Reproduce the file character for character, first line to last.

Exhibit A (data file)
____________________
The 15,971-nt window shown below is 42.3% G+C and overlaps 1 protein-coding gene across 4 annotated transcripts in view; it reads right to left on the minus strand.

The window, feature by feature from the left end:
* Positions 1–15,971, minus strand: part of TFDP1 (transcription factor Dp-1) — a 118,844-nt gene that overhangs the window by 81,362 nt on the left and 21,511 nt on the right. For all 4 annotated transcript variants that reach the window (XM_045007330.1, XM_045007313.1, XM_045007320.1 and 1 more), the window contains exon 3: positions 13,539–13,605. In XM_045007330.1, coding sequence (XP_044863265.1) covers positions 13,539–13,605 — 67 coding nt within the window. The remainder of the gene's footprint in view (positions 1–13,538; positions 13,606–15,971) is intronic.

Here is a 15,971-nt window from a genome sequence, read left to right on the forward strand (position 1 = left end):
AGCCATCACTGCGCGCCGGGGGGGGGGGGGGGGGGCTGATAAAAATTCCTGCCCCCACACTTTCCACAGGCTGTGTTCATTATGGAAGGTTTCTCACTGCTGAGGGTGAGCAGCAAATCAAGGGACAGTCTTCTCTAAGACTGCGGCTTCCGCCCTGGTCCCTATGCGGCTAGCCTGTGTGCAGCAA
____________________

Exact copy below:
The 15,971-nt window shown below is 42.3% G+C and overlaps 1 protein-coding gene across 4 annotated transcripts in view; it reads right to left on the minus strand.

The window, feature by feature from the left end:
* Positions 1–15,971, minus strand: part of TFDP1 (transcription factor Dp-1) — a 118,844-nt gene that overhangs the window by 81,362 nt on the left and 21,511 nt on the right. For all 4 annotated transcript variants that reach the window (XM_045007330.1, XM_045007313.1, XM_045007320.1 and 1 more), the window contains exon 3: positions 13,539–13,605. In XM_045007330.1, coding sequence (XP_044863265.1) covers positions 13,539–13,605 — 67 coding nt within the window. The remainder of the gene's footprint in view (positions 1–13,538; positions 13,606–15,971) is intronic.

Here is a 15,971-nt window from a genome sequence, read left to right on the forward strand (position 1 = left end):
AGCCATCACTGCGCGCCGGGGGGGGGGGGGGGGGGCTGATAAAAATTCCTGCCCCCACACTTTCCACAGGCTGTGTTCATTATGGAAGGTTTCTCACTGCTGAGGGTGAGCAGCAAATCAAGGGACAGTCTTCTCTAAGACTGCGGCTTCCGCCCTGGTCCCTATGCGGCTAGCCTGTGTGCAGCAA